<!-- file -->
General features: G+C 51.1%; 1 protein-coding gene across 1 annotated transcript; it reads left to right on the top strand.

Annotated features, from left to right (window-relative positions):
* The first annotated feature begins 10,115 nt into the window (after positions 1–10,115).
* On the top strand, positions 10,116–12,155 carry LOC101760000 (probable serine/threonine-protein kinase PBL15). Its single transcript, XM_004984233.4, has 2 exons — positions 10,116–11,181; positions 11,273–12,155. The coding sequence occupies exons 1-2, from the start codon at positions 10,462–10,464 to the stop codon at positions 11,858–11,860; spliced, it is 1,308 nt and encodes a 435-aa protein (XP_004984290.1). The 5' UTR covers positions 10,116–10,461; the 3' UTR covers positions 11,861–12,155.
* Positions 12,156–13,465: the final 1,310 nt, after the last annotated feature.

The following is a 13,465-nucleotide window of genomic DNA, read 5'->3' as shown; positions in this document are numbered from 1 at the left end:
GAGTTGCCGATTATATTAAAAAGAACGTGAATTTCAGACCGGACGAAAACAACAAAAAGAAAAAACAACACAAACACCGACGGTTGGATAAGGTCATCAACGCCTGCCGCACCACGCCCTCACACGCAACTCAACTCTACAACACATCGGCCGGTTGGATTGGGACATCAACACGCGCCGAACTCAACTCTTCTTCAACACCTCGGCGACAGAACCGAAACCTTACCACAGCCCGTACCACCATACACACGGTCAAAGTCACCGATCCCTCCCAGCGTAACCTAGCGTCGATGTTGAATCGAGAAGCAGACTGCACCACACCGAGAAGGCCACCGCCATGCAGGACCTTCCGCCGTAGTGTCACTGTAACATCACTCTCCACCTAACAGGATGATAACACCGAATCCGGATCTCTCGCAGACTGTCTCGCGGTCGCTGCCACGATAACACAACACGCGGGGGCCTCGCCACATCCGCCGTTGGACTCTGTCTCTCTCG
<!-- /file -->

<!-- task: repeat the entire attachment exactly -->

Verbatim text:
General features: G+C 51.1%; 1 protein-coding gene across 1 annotated transcript; it reads left to right on the top strand.

Annotated features, from left to right (window-relative positions):
* The first annotated feature begins 10,115 nt into the window (after positions 1–10,115).
* On the top strand, positions 10,116–12,155 carry LOC101760000 (probable serine/threonine-protein kinase PBL15). Its single transcript, XM_004984233.4, has 2 exons — positions 10,116–11,181; positions 11,273–12,155. The coding sequence occupies exons 1-2, from the start codon at positions 10,462–10,464 to the stop codon at positions 11,858–11,860; spliced, it is 1,308 nt and encodes a 435-aa protein (XP_004984290.1). The 5' UTR covers positions 10,116–10,461; the 3' UTR covers positions 11,861–12,155.
* Positions 12,156–13,465: the final 1,310 nt, after the last annotated feature.

The following is a 13,465-nucleotide window of genomic DNA, read 5'->3' as shown; positions in this document are numbered from 1 at the left end:
GAGTTGCCGATTATATTAAAAAGAACGTGAATTTCAGACCGGACGAAAACAACAAAAAGAAAAAACAACACAAACACCGACGGTTGGATAAGGTCATCAACGCCTGCCGCACCACGCCCTCACACGCAACTCAACTCTACAACACATCGGCCGGTTGGATTGGGACATCAACACGCGCCGAACTCAACTCTTCTTCAACACCTCGGCGACAGAACCGAAACCTTACCACAGCCCGTACCACCATACACACGGTCAAAGTCACCGATCCCTCCCAGCGTAACCTAGCGTCGATGTTGAATCGAGAAGCAGACTGCACCACACCGAGAAGGCCACCGCCATGCAGGACCTTCCGCCGTAGTGTCACTGTAACATCACTCTCCACCTAACAGGATGATAACACCGAATCCGGATCTCTCGCAGACTGTCTCGCGGTCGCTGCCACGATAACACAACACGCGGGGGCCTCGCCACATCCGCCGTTGGACTCTGTCTCTCTCG